“One-hundred deaths every day should outrage us. Why are we O.K. with this? Complacency is killing us.”
By Art Liggio, President, Driving Dynamics
According to a recent report by the National Safety Council, for the first time in 10 years there were more than 40,000 traffic fatalities in the United States. This 2016 statistic represents a 6 percent increase over 2015 and sadly, 2015’s increase in fatalities was 7.2 percent above 2014. Another sobering fact related to 2015 is that the increase that year was the largest percentage increase in nearly 50 years.
Another alarming trend identified from statistics provided by the National Highway Safety Administration (NHTSA) is that there is similar movement in the overall annual crash rates. While NHTSA has yet to publish its final 2016 figures, year-to-year total crash counts increased by 377,000 in 2014 and 232,000 in 2015.
Many articles seem to suggest that a contributing factor to this upward trend is that Americans are driving more than in previous years. On the surface this seems logical, however, when you look at further analyses compiled by NHTSA, which includes the equalizing measurement of fatality crashes per million miles, the story does not get any better.
NHTSA’s statistical projections show motor vehicle traffic fatalities rose about 8.0 percent in the first nine months of 2016 compared with 2015. Vehicle miles traveled only rose about 3.0 percent during the same period. NHTSA goes on to state that based on 100 million vehicle miles traveled, the fatality rate for the first nine months of 2016 was 1.15 percent, up from 1.12 percent for 2015 and 1.08 percent for 2014. As you can see, even accounting for miles driven, the trend continues to show deteriorating results.
At 23 percent, the U.S. Bureau of Labor Statistics reports that crashes involving vehicles on public roadways are the leading cause of work-related fatalities. So what can we conclude from all of this? First and foremost, the formula to improve safety performance is complex. There is no “magic pill” to achieve optimal safety performance. So much messaging today, geared toward fleet and safety professionals, seems to reinforce this position and, of course, the “quick fix” is always seductive. However, you can see national highway safety statistics are telling a different story and indicate much more work needs to be done to control losses.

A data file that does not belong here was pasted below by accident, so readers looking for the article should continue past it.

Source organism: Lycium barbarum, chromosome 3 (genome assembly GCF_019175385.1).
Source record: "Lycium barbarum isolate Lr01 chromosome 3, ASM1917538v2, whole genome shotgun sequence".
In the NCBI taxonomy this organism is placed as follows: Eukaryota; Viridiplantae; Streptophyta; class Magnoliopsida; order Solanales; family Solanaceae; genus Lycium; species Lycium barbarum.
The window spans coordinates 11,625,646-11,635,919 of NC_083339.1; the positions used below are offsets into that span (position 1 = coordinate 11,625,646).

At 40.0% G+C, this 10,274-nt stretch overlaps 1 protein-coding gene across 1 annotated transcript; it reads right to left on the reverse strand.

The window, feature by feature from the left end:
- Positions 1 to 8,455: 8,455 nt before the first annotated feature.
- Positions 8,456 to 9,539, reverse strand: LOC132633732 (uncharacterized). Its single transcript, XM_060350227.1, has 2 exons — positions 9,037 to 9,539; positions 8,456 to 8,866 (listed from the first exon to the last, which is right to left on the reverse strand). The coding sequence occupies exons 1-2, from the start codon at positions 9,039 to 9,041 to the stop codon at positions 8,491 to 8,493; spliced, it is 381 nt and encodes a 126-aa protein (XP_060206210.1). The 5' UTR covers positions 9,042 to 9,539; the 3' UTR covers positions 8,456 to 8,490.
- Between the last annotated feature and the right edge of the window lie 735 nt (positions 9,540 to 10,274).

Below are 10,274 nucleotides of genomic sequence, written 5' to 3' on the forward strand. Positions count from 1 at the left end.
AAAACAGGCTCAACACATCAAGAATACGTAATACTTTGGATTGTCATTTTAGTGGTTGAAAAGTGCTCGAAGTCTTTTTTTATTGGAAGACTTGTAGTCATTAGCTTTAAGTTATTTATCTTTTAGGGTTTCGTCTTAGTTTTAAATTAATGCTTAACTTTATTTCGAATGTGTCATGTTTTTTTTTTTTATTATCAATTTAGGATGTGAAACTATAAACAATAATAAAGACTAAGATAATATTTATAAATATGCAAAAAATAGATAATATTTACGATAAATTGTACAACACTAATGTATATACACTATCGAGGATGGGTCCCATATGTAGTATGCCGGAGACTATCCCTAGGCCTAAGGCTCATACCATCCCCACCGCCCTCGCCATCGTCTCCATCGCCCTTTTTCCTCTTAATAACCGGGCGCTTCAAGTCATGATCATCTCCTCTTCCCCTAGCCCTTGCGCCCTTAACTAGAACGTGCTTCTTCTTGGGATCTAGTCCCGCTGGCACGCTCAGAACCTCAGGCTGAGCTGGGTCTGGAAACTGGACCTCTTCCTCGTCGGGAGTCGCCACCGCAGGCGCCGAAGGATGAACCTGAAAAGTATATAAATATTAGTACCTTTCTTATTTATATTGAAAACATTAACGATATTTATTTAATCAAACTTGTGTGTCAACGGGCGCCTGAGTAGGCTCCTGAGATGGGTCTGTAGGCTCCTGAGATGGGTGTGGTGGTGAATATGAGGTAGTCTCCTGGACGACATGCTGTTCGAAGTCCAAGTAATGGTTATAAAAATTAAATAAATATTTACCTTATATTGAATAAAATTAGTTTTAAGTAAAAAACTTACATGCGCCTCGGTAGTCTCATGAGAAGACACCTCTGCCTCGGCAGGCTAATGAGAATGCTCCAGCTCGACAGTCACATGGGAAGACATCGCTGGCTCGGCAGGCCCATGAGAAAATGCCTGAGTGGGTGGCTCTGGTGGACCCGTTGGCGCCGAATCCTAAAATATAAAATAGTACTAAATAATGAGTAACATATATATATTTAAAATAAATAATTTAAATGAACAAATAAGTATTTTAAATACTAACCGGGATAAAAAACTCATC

All this being said, the word that comes to mind as the struggle to protect drivers continues, perhaps escalates is: complacency. Deborah Hersman, the National Safety Council president and chief executive, has said, “One-hundred deaths every day should outrage us. Why are we O.K. with this? Complacency is killing us.”
Are fleet operators so disconnected from what is happening that they just shrug their collective shoulders? I would like not to think so. More likely, challenged with ever increasing demands to do more with less, the “quick fix” approach has been unintentionally helping to cultivate an environment of complacency. Employers need to recognize desired, sustainable results will only be achieved when the resolve to improve drivers’ safety performance becomes part of an organization’s DNA.
Leadership and those in charge of safety must commit to continuous improvement using the right balance of oversight, engage everyone affected, provide proven methods and support services to improve individual driver performance, and leverage safety culture-enhancing communications and advances in technology. It’s serious work that requires a serious commitment.
While the focus is first and foremost about saving lives and protecting drivers from injuries, there is a real economic benefit for employers who remain dedicated to enhancing driver safety performance. Actually, it is one of the last frontiers of cost-savings for fleet operators. While management continues to focus on extracting more pennies from the lifecycle costs to run their vehicles (no doubt a worthy, productive endeavor), complacency about driver safety is leaving dollars on the table.
Last year we forever lost more than 40,000 of our friends, neighbors and co-workers. Another 430,000 plus were injured. Before we accept another year of deteriorating results, isn’t it time to get outraged, defeat complacency and say “no more”? Is anyone out there up to the challenge? I hope it’s you.
Safety & Risk is presented by Driving Dynamics an accomplished provider of impactful driver safety training and risk management services. Continually building and delivering programs based on sound research, proven learning methodologies and expert instruction, we are dedicated to improving drivers’ abilities to stay safe by leveraging risk management tools, principle-based learning and applied techniques. The One Second Advantage™ safety training principle developed by Driving Dynamics is rooted in research that shows 90 percent of all traffic crashes can be avoided when the driver has just one more second to react and knows what to do with that additional second. Driving Dynamics encourages all drivers to Steer Toward Safety™
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